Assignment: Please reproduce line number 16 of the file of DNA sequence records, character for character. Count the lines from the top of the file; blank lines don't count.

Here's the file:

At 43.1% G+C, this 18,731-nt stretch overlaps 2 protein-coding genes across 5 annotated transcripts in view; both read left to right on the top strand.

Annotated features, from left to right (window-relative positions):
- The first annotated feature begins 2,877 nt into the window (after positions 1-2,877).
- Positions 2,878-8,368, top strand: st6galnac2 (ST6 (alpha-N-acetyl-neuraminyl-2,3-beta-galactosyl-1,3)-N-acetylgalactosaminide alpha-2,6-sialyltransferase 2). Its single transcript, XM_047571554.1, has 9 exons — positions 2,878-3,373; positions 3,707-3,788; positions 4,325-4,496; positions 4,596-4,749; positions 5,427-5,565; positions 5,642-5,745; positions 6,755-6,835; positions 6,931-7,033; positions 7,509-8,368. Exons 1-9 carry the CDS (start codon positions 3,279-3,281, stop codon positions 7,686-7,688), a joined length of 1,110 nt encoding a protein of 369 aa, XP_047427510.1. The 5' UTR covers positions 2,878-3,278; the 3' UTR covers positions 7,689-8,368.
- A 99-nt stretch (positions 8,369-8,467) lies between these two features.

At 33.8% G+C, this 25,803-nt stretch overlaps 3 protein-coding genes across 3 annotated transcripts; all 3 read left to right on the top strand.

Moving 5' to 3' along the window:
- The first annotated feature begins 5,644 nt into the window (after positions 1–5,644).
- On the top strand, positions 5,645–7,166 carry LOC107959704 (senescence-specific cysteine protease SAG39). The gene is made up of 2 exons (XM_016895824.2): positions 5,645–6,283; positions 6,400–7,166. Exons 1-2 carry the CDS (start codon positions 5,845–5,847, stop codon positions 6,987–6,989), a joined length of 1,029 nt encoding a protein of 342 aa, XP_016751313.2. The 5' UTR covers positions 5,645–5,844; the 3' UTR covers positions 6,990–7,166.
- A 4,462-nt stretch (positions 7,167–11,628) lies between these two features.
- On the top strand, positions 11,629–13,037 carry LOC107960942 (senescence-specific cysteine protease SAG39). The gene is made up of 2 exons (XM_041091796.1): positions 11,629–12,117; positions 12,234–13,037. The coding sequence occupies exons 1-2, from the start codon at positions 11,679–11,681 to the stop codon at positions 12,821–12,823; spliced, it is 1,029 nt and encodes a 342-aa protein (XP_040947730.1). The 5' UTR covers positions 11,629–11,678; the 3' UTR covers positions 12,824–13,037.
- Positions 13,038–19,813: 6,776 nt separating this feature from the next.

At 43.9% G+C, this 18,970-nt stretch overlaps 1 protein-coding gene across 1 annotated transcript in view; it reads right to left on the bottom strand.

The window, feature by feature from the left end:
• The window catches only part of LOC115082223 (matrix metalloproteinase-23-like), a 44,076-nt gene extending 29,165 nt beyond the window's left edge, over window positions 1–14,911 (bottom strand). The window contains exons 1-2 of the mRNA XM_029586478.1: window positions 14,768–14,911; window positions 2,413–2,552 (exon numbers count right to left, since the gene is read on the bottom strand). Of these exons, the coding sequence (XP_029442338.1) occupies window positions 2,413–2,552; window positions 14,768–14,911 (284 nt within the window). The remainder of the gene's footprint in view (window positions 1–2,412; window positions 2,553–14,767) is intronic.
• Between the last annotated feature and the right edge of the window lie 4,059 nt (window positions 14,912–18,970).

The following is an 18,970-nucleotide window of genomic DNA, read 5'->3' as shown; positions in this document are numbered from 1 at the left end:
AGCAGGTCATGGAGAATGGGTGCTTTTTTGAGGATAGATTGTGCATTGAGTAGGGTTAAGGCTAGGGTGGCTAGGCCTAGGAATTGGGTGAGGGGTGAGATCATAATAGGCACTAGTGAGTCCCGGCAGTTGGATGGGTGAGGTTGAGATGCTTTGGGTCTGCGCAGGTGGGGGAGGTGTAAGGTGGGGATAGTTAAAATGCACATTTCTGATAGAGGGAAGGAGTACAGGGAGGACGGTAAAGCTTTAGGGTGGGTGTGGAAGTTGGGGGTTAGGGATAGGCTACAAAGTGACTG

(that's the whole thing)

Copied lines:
• Between the last annotated feature and the right edge of the window lie 4,059 nt (window positions 14,912–18,970).